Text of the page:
Does latest Archaeology find give clues to Polynesian Origins?
Archaeologists in China are excavating a 5000-year old-cemetery north east of Yangguanzhai ruins and have made some interesting discoveries so far.
The cemetery which covers some 90,000 square metres belonged to a late Neolithic group known as Yangashao, an ancient civilization that existed between 5000 and 3000 BC who lived in what is now called Central China – The Henan, Shanxi, and Shaanxi provinces.
While digging the 300 graves found so far, archaeologists have found textile fabrics around human bones, hair clasps and painted pottery that resembles Polynesian art.
A recent ‘game changing’ study of ancient DNA has helped boost the idea that Polynesians had voyaged from all the way from East Asia and not New Guinea as originally thought.
According to the Genome-wide study of ancient DNA, researchers have sequenced the genomes of four individuals of the Lapita culture who lived between 2,300 and 3,100 years ago on the islands of Vanuatu and Tonga.
They compared these to DNA from 778 people who currently live on the islands as well as elsewhere in East Asia and Oceania. The study found that Pacific islanders have a mix of ancestry from Papuan people of New Guinea and the ancient East Asian population.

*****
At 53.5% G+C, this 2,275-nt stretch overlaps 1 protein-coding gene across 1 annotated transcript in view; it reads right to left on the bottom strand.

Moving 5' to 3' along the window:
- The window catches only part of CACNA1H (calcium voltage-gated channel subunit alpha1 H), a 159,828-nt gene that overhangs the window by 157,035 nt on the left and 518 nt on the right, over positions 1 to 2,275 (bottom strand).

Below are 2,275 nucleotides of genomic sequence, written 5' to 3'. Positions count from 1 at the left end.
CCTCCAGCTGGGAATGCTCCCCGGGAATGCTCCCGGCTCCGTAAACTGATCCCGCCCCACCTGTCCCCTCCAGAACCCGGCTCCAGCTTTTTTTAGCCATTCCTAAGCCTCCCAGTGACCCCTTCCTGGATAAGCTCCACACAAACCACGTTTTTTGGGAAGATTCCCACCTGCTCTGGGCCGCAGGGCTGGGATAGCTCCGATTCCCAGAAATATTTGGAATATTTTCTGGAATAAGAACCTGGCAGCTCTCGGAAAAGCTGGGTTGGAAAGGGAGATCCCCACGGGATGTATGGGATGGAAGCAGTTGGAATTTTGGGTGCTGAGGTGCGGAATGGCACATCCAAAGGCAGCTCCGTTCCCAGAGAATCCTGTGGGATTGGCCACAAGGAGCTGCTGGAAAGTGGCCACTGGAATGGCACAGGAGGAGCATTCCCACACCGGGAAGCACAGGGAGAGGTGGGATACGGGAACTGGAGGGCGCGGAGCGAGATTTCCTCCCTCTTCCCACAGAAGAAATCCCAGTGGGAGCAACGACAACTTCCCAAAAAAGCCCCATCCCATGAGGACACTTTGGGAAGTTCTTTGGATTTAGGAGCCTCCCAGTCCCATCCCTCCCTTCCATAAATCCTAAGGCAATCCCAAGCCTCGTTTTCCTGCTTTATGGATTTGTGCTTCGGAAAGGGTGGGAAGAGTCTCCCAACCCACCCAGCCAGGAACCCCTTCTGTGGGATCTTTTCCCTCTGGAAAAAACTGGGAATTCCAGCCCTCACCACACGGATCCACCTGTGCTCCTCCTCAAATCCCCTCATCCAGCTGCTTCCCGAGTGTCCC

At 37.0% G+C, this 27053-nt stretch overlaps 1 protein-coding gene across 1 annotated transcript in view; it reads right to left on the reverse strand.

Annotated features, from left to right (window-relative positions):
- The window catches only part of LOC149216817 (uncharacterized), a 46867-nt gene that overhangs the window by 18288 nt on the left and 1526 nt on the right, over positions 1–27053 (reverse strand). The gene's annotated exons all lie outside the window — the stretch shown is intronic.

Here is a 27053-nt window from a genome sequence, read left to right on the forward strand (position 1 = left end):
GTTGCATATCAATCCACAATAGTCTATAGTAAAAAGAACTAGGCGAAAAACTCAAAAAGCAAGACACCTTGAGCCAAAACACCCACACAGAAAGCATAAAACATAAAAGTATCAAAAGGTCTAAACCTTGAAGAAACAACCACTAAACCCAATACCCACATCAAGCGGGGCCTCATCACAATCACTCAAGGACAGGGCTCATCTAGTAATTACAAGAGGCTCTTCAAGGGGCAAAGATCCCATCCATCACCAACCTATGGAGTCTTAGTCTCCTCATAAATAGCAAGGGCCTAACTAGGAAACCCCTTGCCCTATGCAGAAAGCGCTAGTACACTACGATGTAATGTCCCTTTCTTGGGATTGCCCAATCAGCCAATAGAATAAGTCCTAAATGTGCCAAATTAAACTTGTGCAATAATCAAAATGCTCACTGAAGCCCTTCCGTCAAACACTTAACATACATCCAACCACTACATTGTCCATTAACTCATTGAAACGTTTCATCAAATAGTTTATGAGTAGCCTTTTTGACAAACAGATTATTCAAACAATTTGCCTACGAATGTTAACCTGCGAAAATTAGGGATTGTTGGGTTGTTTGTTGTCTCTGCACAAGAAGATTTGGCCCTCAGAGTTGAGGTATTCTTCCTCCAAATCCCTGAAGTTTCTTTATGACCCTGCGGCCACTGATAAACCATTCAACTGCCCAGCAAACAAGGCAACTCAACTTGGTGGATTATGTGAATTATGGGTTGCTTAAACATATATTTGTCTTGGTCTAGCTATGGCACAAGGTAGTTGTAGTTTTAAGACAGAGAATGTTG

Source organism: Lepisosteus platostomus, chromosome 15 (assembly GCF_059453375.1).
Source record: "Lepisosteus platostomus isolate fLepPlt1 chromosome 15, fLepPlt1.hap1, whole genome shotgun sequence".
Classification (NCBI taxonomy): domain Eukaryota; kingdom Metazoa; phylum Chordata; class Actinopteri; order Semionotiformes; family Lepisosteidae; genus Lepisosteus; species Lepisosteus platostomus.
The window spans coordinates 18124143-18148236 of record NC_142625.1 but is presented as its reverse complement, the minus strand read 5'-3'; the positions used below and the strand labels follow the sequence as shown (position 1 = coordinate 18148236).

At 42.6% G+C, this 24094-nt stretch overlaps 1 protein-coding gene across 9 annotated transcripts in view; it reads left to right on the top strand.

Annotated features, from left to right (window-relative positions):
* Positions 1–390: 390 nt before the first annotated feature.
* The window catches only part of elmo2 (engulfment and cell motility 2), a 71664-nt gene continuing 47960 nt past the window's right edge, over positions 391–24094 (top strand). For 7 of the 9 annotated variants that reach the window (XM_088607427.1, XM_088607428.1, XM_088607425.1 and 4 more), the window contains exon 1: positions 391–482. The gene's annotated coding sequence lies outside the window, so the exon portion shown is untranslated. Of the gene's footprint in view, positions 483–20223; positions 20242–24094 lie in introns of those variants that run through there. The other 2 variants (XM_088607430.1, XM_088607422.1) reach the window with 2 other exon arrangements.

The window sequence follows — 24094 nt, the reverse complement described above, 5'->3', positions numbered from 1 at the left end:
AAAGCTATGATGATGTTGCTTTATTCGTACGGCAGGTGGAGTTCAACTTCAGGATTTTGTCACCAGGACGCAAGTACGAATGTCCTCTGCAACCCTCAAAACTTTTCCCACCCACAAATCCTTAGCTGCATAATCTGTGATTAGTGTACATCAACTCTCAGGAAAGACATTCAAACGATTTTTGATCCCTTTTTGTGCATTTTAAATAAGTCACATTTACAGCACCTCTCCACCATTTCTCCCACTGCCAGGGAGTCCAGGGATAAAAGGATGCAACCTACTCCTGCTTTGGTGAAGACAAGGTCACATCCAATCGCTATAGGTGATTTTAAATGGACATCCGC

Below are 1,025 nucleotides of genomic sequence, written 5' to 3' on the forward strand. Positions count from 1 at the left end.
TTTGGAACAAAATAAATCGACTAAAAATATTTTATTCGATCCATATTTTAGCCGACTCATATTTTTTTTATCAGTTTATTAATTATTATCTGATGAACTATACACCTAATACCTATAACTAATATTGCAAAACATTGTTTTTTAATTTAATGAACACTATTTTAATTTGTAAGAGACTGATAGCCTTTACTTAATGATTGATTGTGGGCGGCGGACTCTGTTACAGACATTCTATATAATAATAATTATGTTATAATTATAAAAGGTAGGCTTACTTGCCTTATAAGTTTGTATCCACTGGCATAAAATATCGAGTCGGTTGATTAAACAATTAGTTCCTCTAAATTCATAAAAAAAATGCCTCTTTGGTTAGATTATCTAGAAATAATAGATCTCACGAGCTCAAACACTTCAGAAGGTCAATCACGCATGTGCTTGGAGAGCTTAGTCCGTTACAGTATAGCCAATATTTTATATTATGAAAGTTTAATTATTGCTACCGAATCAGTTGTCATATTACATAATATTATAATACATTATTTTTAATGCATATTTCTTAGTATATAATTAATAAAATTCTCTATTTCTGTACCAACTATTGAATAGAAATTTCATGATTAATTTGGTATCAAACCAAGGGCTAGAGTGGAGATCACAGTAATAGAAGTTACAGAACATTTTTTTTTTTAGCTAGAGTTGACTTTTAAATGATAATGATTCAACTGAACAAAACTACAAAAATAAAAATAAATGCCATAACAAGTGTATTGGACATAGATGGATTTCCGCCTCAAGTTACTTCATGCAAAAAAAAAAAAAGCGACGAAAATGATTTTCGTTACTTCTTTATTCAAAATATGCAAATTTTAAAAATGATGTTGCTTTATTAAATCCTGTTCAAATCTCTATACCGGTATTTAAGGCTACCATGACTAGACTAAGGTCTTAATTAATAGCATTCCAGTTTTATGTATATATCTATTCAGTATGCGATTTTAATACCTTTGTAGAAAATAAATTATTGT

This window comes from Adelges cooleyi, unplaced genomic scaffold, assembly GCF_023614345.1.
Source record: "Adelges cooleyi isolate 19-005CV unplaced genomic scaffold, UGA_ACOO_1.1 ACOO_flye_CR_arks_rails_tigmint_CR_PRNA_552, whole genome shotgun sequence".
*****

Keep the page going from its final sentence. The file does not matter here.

The scientists say there was almost no Papuan ancestry in the genomes of the four ancient remains they analysed.
The Lapita culture made distinctive earthenware pottery and were thought to have originally been descended from the Papuans from New Guinea, but the new research suggests they were actually formed from a separate wave of migration of Asia.
Professor Spriggs, co-author of the study said the findings may also lead to some changing ideas about the ancestry of other groups living in the Pacific Ocean.
He says, “The difference between a ‘Polynesian’ and a ‘Melanesian’ is simply a question of the percentage of Asian as opposed to Papuan genes.”